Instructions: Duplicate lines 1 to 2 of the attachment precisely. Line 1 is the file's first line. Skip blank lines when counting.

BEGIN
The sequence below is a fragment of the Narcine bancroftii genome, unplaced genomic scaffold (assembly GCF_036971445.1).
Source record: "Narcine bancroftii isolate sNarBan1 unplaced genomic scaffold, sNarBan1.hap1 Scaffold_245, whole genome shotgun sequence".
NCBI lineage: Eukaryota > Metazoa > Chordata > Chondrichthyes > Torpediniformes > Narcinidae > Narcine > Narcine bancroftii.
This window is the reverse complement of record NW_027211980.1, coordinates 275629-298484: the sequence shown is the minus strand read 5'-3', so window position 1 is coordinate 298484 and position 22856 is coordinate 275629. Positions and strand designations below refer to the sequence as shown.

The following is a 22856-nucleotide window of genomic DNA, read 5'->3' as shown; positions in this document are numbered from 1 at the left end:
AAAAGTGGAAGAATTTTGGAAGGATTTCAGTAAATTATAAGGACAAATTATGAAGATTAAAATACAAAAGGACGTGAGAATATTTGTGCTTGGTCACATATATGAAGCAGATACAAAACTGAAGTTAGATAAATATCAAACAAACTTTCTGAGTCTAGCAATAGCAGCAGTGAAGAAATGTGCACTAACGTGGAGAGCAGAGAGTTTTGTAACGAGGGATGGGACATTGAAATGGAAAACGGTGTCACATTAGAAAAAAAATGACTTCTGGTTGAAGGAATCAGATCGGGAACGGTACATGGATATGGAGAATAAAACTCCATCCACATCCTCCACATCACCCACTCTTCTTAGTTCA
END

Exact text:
The sequence below is a fragment of the Narcine bancroftii genome, unplaced genomic scaffold (assembly GCF_036971445.1).
Source record: "Narcine bancroftii isolate sNarBan1 unplaced genomic scaffold, sNarBan1.hap1 Scaffold_245, whole genome shotgun sequence".